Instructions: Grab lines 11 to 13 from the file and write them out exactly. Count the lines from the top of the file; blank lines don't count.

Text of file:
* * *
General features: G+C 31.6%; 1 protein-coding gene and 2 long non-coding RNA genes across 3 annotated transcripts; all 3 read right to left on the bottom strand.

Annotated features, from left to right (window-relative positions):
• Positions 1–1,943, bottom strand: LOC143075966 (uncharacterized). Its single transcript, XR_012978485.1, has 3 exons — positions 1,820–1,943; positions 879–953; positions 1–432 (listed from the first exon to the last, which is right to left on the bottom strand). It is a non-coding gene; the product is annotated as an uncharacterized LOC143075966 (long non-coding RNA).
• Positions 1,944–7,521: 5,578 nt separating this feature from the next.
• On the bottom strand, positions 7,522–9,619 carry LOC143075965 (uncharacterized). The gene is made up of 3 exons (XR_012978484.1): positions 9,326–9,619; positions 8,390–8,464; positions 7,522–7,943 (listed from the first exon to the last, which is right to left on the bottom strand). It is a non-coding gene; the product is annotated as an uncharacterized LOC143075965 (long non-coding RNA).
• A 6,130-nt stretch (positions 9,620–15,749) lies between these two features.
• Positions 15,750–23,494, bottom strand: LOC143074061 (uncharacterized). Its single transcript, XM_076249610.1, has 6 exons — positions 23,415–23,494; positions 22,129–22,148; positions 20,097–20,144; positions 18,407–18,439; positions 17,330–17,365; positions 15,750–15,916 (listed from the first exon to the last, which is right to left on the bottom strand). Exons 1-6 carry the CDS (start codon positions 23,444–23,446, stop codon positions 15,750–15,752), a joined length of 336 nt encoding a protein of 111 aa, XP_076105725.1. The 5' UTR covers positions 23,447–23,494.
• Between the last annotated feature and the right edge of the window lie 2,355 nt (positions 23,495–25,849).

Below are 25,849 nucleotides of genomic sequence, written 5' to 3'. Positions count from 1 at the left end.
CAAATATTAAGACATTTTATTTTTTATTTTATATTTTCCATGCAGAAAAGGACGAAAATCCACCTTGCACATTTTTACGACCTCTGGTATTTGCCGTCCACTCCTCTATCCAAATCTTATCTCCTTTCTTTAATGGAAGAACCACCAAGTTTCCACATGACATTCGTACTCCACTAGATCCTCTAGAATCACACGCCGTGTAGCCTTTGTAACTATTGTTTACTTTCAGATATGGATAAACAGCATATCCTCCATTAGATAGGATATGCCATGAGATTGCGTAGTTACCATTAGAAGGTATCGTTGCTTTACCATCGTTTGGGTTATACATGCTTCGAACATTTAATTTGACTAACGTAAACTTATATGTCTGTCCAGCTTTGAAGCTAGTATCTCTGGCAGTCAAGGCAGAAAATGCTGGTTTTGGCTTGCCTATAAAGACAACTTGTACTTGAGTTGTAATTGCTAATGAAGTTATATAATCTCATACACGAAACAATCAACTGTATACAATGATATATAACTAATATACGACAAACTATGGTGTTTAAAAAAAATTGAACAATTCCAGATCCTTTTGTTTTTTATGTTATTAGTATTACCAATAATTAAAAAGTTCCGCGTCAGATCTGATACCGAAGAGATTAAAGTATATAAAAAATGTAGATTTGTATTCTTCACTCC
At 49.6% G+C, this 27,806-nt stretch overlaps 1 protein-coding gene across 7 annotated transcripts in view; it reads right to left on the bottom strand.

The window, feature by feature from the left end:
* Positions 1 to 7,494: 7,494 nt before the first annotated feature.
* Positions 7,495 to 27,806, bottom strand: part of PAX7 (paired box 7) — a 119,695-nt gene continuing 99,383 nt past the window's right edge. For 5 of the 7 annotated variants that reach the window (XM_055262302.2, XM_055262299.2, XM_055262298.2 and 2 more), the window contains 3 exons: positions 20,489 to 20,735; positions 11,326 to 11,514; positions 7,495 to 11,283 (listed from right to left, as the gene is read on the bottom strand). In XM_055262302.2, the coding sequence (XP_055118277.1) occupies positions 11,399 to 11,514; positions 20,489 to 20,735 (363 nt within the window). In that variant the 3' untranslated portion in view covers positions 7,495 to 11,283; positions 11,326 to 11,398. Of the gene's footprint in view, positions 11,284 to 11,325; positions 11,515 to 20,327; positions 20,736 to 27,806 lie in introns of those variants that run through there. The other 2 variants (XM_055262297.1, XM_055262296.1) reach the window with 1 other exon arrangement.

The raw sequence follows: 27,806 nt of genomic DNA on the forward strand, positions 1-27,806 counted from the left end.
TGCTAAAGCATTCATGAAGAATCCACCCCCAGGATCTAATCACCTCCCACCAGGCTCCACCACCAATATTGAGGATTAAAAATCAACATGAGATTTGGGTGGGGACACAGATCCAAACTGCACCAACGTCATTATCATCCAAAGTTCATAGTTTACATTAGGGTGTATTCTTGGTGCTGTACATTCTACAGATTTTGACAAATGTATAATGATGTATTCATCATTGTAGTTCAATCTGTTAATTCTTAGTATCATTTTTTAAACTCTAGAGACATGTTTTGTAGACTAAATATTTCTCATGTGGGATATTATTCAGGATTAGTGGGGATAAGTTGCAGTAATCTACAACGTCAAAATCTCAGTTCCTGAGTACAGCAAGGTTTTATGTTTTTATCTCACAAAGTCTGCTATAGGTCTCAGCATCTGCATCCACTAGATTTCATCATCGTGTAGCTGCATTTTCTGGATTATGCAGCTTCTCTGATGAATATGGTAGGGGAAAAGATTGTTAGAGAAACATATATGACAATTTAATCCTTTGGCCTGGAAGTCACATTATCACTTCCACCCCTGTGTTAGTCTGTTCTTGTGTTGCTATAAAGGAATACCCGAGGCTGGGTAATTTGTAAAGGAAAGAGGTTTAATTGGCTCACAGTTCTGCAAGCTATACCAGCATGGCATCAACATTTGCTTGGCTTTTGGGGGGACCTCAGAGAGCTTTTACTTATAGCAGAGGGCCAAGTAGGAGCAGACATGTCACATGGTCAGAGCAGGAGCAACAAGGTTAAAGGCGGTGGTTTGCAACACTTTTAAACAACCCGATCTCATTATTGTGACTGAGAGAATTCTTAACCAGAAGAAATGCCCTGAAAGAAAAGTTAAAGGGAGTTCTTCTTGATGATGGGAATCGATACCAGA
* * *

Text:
At 49.6% G+C, this 27,806-nt stretch overlaps 1 protein-coding gene across 7 annotated transcripts in view; it reads right to left on the bottom strand.

The window, feature by feature from the left end:
* Positions 1 to 7,494: 7,494 nt before the first annotated feature.